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Ten years since Swedish energy company Vattenfall erected 100 wind turbines off Kent coast


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A decade ago today, what was the world's largest offshore wind farm officially 'opened' off the coast of Kent.

Swedish energy giant Vattenfall's 100-strong turbine development is now relatively modest in comparison to other monolithic sites across the world, but has become a permanent fixture of the landscape to residents and visitors gazing from the Thanet coast across the North Sea.

The wind farm technicians in Thanet work through the seasons to keep the turbines turning

The project, based 12km from Foreness Point, took more than two years to build and cost a staggering £780 million.

It was not the first investment the Scandinavian company made in Kent, with the Kentish Flats Offshore Wind Farm, north of Whitstable, operating from 2005.

On it's first day of operation, the Thanet Offshore wind farm was set to boost the UK's renewable energy generation by a third.

The 100 turbines have a total capacity of 300 megawatts (MW), powering thousands of homes across the country.

There are 100 turbines on the Thanet wind farm. Photo by Edward Thompson
There are 100 turbines on the Thanet wind farm. Photo by Edward Thompson

The decade-old wind farm covers an area of 35 square kilometres, in water which is around 25 metres deep.

The turbines themselves are 115 metres high and require technicians to go through rigorous training before they can set foot on them.

When Vattenfall started up the turbines in 2010, the majority of the workforce was made up of contractors from abroad.

But over the past 10 years they have steadily grown a team of local turbine technicians, operations staff, and warehouse operatives at the Ramsgate headquarters.

The company is trying to keep its supply chain as local as possible by working with local organisations rather than importing parts from other countries.

How Kent keeps the county's wind turbines turning

Speaking to KentOnline last year, Melanie Rogers, the communications officer at Vattenfall Ramsgate, said it was important to the company to train new staff from the local area.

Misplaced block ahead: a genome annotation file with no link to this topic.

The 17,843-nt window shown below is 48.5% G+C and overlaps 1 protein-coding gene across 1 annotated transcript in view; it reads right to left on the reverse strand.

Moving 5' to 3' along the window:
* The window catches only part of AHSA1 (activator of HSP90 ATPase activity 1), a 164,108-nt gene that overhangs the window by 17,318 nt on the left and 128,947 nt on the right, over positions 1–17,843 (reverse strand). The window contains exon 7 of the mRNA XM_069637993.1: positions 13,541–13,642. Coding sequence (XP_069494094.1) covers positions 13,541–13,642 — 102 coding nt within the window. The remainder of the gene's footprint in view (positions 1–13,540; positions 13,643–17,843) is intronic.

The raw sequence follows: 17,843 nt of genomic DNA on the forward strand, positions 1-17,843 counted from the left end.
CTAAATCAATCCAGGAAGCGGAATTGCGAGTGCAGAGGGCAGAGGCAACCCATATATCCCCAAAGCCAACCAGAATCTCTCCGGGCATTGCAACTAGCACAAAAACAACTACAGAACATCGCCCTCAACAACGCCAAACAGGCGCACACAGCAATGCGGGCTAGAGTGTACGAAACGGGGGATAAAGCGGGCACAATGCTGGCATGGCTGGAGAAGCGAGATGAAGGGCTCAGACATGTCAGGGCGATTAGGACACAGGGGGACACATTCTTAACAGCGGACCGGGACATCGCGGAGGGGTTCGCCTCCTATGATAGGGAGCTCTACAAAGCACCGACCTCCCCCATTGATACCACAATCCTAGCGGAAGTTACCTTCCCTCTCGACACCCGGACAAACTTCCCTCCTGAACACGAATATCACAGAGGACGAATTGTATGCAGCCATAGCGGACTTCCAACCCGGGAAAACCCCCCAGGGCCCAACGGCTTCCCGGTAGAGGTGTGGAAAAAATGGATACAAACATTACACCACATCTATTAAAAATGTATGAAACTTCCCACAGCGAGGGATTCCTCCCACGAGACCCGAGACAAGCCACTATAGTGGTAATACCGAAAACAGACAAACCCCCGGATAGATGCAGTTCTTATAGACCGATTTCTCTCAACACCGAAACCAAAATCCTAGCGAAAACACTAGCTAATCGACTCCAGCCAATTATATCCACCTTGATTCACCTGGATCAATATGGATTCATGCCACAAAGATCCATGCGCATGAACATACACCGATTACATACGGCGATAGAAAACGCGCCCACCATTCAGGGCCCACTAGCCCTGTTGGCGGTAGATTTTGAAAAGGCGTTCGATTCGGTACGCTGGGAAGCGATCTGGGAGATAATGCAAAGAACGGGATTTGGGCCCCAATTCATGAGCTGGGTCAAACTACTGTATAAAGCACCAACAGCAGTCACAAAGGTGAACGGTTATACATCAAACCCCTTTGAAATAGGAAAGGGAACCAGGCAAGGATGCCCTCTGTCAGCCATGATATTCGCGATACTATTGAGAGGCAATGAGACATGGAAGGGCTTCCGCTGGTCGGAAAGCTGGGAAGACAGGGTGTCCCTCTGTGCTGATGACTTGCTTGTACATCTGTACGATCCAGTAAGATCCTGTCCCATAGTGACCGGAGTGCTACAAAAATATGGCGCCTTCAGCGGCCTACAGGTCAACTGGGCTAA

She said: "When wind farms first arrived in the UK we didn't have experienced staff to run them, so they sent a lot of Danish staff to get it up and running.

"Gradually over the years we've employed new people and they've worked their way up the career ladder.

"And now the young local lads I was talking to about wind turbines are running the show, which is really nice to see."

The turbines are 12 kilometres away from the Thanet coast. Photo by Edward Thompson
The turbines are 12 kilometres away from the Thanet coast. Photo by Edward Thompson

The energy company hoped to boost jobs even further in 2020, by proposing an additional wind farm in Thanet.

Plans included 34 turbines sat 8km from the shore, and with the developments in technology would be capable of generating more power than the existing 100.

But Business secretary Alok Sharma concluded that Vattenfall's prosposal would not be allowed to proceed.

The application stated that the expansion would include an increase of 75 people in their Kent workforce.

Among the reasons given for refusal were a potentially-negative affect on the development of future ports and maritime navigation risk. There was also concern the extension cause problems for ships travelling along the coastal region.

Technicians prepare to go offshore. Photo by Edward Thompson
Technicians prepare to go offshore. Photo by Edward Thompson

Now the energy company has set its sights on a new project - a solar farm in Faversham.

The 66-acre project has been proposed for construction south of the A299 Thanet Way and to the west of Thornden Wood Road, opposite the derelict Share and Coulter pub.

The energy scheme would also share the existing grid connection and onshore infrastructure already utilised by the wind farms located offshore.

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